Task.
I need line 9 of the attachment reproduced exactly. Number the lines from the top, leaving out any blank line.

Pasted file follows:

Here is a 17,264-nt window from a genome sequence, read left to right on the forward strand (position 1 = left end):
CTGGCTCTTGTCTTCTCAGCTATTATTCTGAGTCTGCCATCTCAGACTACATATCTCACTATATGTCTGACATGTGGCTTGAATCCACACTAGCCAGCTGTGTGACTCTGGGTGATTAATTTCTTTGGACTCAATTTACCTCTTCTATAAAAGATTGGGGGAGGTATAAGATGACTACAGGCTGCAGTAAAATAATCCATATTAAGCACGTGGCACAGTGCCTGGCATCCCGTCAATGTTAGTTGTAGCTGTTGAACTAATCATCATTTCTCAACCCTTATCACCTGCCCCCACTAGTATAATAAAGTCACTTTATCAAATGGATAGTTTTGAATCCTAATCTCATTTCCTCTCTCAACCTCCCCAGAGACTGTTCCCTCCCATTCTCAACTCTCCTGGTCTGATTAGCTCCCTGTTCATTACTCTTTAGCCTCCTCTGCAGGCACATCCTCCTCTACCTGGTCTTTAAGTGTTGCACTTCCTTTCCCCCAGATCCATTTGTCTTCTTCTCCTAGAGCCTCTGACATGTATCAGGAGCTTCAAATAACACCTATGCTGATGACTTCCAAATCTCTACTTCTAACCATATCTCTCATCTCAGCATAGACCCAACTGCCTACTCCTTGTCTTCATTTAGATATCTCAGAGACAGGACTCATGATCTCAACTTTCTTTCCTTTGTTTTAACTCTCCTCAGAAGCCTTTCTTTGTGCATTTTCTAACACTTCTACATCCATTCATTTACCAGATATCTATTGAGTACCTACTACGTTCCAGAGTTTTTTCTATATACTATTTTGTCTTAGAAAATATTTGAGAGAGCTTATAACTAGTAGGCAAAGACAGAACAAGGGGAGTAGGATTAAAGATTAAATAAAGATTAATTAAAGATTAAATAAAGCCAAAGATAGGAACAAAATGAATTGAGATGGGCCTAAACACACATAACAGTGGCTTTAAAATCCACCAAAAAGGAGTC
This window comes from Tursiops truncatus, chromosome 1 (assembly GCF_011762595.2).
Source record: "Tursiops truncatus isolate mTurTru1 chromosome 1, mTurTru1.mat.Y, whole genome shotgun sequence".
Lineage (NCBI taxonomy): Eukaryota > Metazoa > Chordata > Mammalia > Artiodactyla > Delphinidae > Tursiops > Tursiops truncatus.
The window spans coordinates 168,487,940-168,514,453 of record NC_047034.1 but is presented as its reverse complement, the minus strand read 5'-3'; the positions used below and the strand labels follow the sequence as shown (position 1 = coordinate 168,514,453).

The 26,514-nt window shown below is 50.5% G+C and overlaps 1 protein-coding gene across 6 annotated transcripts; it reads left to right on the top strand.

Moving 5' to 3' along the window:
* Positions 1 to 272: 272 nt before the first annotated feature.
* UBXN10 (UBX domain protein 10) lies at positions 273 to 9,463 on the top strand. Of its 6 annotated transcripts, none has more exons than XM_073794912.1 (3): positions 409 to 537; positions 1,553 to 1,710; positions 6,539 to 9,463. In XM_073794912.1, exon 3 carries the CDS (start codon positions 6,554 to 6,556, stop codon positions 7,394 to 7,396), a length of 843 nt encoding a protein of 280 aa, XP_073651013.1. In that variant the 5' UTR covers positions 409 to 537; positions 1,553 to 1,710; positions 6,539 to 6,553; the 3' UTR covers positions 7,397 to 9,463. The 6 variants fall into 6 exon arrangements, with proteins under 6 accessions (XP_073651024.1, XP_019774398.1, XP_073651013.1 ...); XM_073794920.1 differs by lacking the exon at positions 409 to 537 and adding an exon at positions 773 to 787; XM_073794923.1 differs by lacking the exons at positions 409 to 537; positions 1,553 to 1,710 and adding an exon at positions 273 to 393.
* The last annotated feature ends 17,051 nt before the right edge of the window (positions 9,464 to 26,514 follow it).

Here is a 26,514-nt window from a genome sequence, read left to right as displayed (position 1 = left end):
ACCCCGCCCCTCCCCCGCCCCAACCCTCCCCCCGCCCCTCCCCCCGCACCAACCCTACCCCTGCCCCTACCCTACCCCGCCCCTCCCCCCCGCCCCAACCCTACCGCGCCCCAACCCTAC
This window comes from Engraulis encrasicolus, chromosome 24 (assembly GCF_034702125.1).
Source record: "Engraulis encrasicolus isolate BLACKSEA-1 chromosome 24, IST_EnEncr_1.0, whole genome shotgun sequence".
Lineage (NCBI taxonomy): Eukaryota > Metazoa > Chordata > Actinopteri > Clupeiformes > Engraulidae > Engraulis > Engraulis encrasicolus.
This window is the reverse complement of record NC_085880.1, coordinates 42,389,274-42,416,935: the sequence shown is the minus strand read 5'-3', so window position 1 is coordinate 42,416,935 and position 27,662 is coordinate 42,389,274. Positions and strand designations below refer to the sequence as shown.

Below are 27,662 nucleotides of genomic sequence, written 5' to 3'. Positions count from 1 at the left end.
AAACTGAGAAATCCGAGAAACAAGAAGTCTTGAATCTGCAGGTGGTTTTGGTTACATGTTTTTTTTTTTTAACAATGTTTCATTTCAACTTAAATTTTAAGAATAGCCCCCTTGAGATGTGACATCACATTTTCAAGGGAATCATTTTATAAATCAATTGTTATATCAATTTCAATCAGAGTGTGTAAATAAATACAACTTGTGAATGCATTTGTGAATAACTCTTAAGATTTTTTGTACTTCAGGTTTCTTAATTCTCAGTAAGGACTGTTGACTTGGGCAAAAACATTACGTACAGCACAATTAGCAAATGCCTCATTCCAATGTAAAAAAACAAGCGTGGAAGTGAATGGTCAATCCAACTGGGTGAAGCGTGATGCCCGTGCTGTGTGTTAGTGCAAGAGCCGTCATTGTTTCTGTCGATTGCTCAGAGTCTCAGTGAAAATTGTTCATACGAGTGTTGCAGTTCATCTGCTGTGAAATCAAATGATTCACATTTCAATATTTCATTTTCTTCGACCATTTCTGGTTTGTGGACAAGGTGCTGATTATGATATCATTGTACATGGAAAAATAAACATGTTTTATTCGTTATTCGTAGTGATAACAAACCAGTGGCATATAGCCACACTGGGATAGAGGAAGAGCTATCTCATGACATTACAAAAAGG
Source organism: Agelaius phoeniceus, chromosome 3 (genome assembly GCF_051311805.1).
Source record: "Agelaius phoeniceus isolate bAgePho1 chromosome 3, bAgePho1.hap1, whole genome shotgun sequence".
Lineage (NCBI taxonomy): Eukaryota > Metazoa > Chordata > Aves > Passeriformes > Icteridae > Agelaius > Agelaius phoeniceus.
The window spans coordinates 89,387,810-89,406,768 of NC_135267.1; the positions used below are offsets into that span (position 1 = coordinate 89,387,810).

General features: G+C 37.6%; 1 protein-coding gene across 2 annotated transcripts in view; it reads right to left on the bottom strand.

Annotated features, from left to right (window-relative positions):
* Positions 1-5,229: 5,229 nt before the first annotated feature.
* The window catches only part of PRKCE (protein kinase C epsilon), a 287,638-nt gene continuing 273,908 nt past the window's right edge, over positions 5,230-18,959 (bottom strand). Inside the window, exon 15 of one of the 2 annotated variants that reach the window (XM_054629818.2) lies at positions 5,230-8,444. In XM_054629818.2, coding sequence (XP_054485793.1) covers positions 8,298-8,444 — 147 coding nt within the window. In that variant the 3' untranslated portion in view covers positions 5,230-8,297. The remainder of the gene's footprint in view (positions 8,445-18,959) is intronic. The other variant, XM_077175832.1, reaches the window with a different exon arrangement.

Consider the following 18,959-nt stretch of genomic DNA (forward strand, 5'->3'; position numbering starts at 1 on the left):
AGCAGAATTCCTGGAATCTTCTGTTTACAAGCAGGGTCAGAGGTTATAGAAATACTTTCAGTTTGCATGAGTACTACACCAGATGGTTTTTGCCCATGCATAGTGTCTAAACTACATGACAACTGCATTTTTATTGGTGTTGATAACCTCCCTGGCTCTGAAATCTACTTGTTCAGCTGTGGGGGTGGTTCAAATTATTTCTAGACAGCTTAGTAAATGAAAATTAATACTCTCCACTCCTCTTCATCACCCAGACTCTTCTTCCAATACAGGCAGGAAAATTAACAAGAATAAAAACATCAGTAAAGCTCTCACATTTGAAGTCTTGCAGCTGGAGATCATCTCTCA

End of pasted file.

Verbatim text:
* Positions 1 to 272: 272 nt before the first annotated feature.